1. Wayne Grudem, Evangelical Feminism & Biblical Truth (Sisters: Multnomah, 2004), 134. Grudem’s assertion, “Something is abnormal, something is wrong—there are no men to function as judge!” runs counter to the work of Carol Myers, Discovering Eve: Ancient Israelite Women in Context (New York: Oxford, 1991), updated as Rediscovering Eve: Ancient Israelite Women in Context (New York: Oxford, 2012). Myers argues that women in ancient Israel played important roles in their culture in judicial and legal affairs, as well as religious observance. See the application of Myers’s earlier work to the Deborah story and song by Susan Ackerman, “Digging Up Deborah: Recent Hebrew Bible Scholarship on Gender and the Contribution of Archaeology,” NEA 66, no. 4 (2003).
2. Thomas R. Schreiner, “The Valuable Ministries of Women in the Context of Male Leadership: A Survey of Old and New Testament Examples and Teaching,” Recovering Biblical Manhood and Womanhood: A Response to Evangelical Feminism, ed. John Piper and Wayne Grudem (Wheaton: Crossway, 1991), 216.
3. Thomas J. Finley, “The Ministry of Women in the Old Testament,” Women and Men in Ministry: A Complementary Perspective, ed. Robert L. Saucy and Judith K. TenElshof (Chicago: Moody, 2001), 81.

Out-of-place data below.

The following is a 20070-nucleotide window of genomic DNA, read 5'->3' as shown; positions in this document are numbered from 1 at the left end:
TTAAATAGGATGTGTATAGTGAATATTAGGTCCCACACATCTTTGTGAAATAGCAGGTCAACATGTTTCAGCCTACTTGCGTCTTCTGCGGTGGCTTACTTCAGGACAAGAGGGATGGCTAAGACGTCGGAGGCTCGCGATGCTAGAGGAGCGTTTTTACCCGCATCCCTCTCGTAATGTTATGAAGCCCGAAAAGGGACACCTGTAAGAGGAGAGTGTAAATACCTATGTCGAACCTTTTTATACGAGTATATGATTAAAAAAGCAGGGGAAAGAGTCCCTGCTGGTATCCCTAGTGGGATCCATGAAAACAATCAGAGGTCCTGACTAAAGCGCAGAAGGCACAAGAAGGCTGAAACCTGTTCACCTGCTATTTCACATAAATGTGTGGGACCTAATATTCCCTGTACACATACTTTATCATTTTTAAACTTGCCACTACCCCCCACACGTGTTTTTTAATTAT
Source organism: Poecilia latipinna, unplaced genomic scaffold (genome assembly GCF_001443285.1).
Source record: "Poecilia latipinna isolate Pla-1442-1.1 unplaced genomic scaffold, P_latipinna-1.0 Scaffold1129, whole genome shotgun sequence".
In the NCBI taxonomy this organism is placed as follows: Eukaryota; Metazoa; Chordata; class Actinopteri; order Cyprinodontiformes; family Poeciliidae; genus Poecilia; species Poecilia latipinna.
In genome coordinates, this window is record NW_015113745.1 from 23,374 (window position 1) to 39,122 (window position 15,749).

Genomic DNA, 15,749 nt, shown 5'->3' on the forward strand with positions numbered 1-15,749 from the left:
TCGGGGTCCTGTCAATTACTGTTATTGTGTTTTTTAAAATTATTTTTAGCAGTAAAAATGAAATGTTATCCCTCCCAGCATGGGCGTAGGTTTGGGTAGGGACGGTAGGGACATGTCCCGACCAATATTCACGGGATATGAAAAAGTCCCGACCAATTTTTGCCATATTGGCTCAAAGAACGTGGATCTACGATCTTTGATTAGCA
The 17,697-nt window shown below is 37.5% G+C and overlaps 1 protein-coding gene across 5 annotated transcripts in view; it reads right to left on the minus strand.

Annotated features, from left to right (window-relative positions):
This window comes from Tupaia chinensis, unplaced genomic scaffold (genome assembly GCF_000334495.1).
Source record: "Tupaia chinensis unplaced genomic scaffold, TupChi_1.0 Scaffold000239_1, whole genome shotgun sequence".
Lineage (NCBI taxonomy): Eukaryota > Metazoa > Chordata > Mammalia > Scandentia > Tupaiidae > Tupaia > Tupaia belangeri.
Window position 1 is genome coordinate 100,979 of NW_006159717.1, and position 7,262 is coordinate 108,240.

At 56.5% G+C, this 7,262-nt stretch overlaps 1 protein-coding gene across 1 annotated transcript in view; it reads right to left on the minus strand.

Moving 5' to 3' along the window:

4. Leila Leah Bronner, From Eve to Esther: Rabbinical Reconstructions of Biblical Women (Louisville: John Knox, 1994), 170–74. For a brief history of interpretations of Deborah and Jael, see Gale A. Yee, “By the Hand of a Woman: The Metaphor of the Woman Warrior in Judges 4,” Semeia 61 (1993): 117–24.
5. When the Hebrew hayil is used of men, it is variously translated in the NIV as “special ability” (Gen 47:6), “capable” (Exod 18:21, 25), “strong” (Judg 3:29), “a man of standing” (Ruth 2:1), etc. Since these characteristics also describe Deborah in Judg 4–5, the use of the term seems appropriate in this essay. That being said, I am not using the term in a technical sense to imply a literary parallel with, or dependence upon, its use elsewhere.